La droit, la droit! Splish splosh, splish splosh! Derrière, derrière!” It was one o’clock in the morning and my French friends had been taking me on a nighttime tour of the City of Lights. We had just spent an awe-inspiring time on the lawn of the Eiffel Tower taking photographs of the engineering marvel lit up and glowing golden against the night sky. I thought the show was over as we drove past the Grand Palais on our way back to Montmartre when four people started gesticulating and telling me in French with no little urgency, “Look to the right, the right! Behind you, behind!” I was turning every which way in the front seat trying to figure out what the excitement was about. All I could see on my right were the trees that lined the quai along the Seine. But when Christophe sped up and made a quick turn onto Pont Alexander III I saw it. The Eiffel Tower, which only a few minutes ago had shown like a giant flame in the night, was exploding white and blue, like fireworks. It kept flashing with abandon (Martine’s splish splosh), as if someone had plugged an electrical cord into a wet outlet. The car went silent as we reveled in the spectacle. Then just seconds later someone flipped a switch and the structure that dominates the Paris skyline just disappeared into the darkness, as if it never existed.
So ended my whirlwind trip to Paris.
It was only my third visit to the city. Each time has only been briefly. There is too much to see and do, so learning Paris’ neighborhoods one arrondisement at a time means that it will take a lifetime to know the place (I’m willing to put forth the effort). However, Martine and I did our best to cover as much ground as possible during the day, while Christophe (with help from friends Jean-Claude and Raymonde) helped entertain me at night. I won’t give a blow-by-blow account of this journey. Instead, here is a quick run down of things I love and hate about the city.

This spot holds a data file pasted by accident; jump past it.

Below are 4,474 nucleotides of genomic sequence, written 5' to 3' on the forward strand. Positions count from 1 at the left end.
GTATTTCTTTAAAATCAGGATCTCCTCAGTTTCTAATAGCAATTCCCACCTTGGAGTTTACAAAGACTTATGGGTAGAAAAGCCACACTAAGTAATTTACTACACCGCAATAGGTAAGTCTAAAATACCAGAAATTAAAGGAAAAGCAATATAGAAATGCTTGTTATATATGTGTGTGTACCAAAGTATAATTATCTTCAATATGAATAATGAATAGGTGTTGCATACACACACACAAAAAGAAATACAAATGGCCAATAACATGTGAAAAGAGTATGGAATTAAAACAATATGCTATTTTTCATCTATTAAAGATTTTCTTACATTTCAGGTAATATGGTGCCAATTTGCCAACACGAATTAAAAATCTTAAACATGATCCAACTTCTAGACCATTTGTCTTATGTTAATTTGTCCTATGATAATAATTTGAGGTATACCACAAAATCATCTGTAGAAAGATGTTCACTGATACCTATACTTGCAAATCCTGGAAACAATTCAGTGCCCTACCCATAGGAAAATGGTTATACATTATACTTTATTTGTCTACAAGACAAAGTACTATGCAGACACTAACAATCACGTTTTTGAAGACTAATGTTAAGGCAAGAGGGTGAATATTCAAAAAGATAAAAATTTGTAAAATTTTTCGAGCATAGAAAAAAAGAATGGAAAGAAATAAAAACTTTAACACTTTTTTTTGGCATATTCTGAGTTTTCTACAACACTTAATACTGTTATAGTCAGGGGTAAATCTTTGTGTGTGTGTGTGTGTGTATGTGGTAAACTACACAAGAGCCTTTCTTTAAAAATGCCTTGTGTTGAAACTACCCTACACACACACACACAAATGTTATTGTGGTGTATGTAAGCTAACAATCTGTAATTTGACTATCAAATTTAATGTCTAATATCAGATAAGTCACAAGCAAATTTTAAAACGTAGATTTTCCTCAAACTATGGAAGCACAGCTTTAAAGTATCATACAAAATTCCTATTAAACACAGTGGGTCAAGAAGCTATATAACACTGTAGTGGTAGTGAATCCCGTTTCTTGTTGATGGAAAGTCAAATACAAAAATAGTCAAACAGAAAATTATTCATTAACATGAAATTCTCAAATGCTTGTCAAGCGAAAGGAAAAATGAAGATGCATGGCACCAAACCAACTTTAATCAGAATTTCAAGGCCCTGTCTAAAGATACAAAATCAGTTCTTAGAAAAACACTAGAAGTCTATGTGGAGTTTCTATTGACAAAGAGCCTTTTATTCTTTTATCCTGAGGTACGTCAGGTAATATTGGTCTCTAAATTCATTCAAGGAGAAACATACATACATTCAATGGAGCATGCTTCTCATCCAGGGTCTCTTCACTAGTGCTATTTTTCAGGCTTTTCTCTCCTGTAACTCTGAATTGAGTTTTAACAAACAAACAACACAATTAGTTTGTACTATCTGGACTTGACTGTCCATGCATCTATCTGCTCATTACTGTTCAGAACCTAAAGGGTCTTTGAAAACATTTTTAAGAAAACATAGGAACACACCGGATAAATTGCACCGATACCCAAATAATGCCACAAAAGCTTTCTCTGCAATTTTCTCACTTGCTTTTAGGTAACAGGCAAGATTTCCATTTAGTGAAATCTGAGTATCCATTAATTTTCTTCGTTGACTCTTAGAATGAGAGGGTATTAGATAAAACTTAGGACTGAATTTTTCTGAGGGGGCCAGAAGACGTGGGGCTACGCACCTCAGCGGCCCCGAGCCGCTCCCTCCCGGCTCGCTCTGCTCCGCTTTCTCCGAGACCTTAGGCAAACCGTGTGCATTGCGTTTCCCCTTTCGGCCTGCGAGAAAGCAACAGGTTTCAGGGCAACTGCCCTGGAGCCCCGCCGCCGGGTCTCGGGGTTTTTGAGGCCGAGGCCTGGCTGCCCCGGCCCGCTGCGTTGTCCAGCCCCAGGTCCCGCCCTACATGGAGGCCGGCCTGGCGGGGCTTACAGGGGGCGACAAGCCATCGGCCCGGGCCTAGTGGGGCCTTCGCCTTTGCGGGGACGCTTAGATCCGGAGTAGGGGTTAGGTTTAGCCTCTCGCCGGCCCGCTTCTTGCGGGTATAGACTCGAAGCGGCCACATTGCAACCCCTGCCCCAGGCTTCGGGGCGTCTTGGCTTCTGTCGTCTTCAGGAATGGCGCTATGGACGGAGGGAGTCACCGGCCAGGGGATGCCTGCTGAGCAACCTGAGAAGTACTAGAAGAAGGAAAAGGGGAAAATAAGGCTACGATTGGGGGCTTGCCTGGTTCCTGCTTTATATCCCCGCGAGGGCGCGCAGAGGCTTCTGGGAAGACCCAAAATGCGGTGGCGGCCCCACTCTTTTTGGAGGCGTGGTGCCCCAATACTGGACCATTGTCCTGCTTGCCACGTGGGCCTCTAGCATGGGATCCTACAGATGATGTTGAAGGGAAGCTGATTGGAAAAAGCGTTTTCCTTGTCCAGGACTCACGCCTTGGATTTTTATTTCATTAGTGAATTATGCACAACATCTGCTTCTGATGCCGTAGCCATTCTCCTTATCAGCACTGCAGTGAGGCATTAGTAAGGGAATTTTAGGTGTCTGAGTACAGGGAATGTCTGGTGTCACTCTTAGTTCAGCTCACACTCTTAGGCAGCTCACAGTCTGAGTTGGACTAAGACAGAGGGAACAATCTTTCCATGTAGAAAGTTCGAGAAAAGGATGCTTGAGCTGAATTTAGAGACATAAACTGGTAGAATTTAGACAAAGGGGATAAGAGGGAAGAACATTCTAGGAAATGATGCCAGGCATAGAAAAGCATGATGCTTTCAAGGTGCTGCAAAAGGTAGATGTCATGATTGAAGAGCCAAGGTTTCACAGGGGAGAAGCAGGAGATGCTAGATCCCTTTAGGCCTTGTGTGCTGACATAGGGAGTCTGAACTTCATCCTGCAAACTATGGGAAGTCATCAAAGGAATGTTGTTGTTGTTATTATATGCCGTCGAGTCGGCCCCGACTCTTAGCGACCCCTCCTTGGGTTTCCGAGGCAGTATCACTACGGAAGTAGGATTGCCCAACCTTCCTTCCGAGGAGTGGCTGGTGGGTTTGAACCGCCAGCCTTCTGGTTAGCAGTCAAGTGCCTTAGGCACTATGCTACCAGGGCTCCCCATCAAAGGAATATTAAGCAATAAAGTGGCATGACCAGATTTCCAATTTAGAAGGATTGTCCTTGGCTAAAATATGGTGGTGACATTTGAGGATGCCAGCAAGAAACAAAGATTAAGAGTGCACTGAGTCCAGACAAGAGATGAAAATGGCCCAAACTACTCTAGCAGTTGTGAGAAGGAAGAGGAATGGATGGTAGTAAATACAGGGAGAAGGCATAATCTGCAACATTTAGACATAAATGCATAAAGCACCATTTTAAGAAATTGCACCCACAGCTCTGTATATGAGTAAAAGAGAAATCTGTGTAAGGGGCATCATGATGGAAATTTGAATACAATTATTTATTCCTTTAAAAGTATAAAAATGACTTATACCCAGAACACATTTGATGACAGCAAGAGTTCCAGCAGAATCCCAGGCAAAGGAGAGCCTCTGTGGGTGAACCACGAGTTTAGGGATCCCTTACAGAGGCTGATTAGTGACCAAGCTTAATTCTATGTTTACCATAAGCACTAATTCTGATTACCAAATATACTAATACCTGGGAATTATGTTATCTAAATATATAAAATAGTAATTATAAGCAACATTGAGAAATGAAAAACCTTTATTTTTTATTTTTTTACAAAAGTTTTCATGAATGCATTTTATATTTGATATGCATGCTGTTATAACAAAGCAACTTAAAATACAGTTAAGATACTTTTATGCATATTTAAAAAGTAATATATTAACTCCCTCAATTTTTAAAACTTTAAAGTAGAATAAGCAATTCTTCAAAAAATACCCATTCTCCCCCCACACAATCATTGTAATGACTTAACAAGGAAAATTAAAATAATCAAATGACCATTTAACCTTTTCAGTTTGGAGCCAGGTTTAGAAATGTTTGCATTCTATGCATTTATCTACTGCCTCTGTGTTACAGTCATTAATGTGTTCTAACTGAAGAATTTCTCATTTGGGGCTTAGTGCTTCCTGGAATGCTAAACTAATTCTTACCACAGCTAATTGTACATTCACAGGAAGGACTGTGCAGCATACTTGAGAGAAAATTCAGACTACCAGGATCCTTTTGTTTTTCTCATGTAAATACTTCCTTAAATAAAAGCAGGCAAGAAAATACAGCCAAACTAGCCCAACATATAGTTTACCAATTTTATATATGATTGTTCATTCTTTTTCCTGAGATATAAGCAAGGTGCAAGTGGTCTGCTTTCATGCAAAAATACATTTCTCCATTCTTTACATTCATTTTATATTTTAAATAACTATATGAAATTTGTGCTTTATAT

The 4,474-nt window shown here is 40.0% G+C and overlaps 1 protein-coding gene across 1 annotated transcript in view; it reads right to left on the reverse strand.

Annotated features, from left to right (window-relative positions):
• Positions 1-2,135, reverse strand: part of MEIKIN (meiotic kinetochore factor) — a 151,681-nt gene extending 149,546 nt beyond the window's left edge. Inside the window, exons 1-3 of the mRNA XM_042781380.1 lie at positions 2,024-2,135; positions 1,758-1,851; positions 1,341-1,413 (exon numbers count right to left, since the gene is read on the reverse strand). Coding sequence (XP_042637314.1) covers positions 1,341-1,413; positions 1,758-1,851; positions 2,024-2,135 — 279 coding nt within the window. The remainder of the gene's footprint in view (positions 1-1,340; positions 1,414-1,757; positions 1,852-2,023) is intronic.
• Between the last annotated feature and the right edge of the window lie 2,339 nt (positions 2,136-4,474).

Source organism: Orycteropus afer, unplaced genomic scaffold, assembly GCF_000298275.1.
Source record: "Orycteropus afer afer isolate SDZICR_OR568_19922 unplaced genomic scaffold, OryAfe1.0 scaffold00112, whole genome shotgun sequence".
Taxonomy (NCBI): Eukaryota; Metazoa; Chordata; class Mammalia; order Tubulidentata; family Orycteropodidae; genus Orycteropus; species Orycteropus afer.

Things I Love
1) The warmth and hospitality of people like Martine and Christophe, and Jean-Claude and Raymonde (and their dog LuLut), many of the shopkeepers (especially at The Red Wheelbarrow bookstore), and strangers on the streets.
2) The perfect serenity of Musée de l’Orangerie, where you will escape into the soft focus of Monet’s Le Nymphéas (The Water Lilies). The interior space was constructed specifically to house these large and extraordinary paintings, and to allow visitors to sit, and stare, and soak it all in under the canopy that filters the natural light. For those who will never get to Paris, click here and take the virtual tour at the museum’s website. You can also view an extensive collection of Cézanne, Renoir, early Picasso, and other artists near the turn of the century.
3) The extensive metro/bus system (and beyond, the national train system that got me there quickly and in comfort) that allows you to traverse this immense city cheaply and quickly. It remains a mystery to me why my own country still insists on maintaining its love affair with the car.